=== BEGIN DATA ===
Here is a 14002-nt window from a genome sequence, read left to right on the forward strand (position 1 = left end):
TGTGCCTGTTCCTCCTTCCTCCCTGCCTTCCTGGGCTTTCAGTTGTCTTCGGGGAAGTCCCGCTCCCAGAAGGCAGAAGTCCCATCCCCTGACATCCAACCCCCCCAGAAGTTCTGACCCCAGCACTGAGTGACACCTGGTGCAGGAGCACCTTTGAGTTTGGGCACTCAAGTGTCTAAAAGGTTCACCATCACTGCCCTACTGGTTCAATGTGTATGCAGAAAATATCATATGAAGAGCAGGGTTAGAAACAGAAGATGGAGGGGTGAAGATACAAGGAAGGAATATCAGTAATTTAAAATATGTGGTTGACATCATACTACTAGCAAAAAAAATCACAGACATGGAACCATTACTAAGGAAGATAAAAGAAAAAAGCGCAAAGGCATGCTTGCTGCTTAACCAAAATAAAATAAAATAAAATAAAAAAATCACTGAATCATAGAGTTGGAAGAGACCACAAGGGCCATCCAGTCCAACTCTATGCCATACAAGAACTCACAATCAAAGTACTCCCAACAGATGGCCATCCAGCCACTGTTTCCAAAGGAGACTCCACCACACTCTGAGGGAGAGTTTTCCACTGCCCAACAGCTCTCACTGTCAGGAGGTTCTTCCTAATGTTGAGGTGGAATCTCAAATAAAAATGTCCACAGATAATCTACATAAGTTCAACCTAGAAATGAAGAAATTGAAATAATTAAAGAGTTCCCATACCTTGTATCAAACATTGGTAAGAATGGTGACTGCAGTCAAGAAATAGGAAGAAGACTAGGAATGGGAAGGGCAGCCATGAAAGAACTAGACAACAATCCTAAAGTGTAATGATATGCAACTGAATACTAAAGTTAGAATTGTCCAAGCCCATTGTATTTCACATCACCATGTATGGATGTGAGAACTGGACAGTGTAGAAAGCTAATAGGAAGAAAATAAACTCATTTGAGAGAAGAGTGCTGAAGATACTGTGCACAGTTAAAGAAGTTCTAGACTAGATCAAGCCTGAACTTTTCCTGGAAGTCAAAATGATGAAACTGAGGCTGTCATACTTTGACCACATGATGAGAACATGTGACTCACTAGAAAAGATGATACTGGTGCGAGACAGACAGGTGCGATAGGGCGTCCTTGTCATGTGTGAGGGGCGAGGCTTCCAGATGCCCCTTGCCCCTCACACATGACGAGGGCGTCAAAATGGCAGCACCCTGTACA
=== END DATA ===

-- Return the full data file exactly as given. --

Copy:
Here is a 14002-nt window from a genome sequence, read left to right on the forward strand (position 1 = left end):
TGTGCCTGTTCCTCCTTCCTCCCTGCCTTCCTGGGCTTTCAGTTGTCTTCGGGGAAGTCCCGCTCCCAGAAGGCAGAAGTCCCATCCCCTGACATCCAACCCCCCCAGAAGTTCTGACCCCAGCACTGAGTGACACCTGGTGCAGGAGCACCTTTGAGTTTGGGCACTCAAGTGTCTAAAAGGTTCACCATCACTGCCCTACTGGTTCAATGTGTATGCAGAAAATATCATATGAAGAGCAGGGTTAGAAACAGAAGATGGAGGGGTGAAGATACAAGGAAGGAATATCAGTAATTTAAAATATGTGGTTGACATCATACTACTAGCAAAAAAAATCACAGACATGGAACCATTACTAAGGAAGATAAAAGAAAAAAGCGCAAAGGCATGCTTGCTGCTTAACCAAAATAAAATAAAATAAAATAAAAAAATCACTGAATCATAGAGTTGGAAGAGACCACAAGGGCCATCCAGTCCAACTCTATGCCATACAAGAACTCACAATCAAAGTACTCCCAACAGATGGCCATCCAGCCACTGTTTCCAAAGGAGACTCCACCACACTCTGAGGGAGAGTTTTCCACTGCCCAACAGCTCTCACTGTCAGGAGGTTCTTCCTAATGTTGAGGTGGAATCTCAAATAAAAATGTCCACAGATAATCTACATAAGTTCAACCTAGAAATGAAGAAATTGAAATAATTAAAGAGTTCCCATACCTTGTATCAAACATTGGTAAGAATGGTGACTGCAGTCAAGAAATAGGAAGAAGACTAGGAATGGGAAGGGCAGCCATGAAAGAACTAGACAACAATCCTAAAGTGTAATGATATGCAACTGAATACTAAAGTTAGAATTGTCCAAGCCCATTGTATTTCACATCACCATGTATGGATGTGAGAACTGGACAGTGTAGAAAGCTAATAGGAAGAAAATAAACTCATTTGAGAGAAGAGTGCTGAAGATACTGTGCACAGTTAAAGAAGTTCTAGACTAGATCAAGCCTGAACTTTTCCTGGAAGTCAAAATGATGAAACTGAGGCTGTCATACTTTGACCACATGATGAGAACATGTGACTCACTAGAAAAGATGATACTGGTGCGAGACAGACAGGTGCGATAGGGCGTCCTTGTCATGTGTGAGGGGCGAGGCTTCCAGATGCCCCTTGCCCCTCACACATGACGAGGGCGTCAAAATGGCAGCACCCTGTACA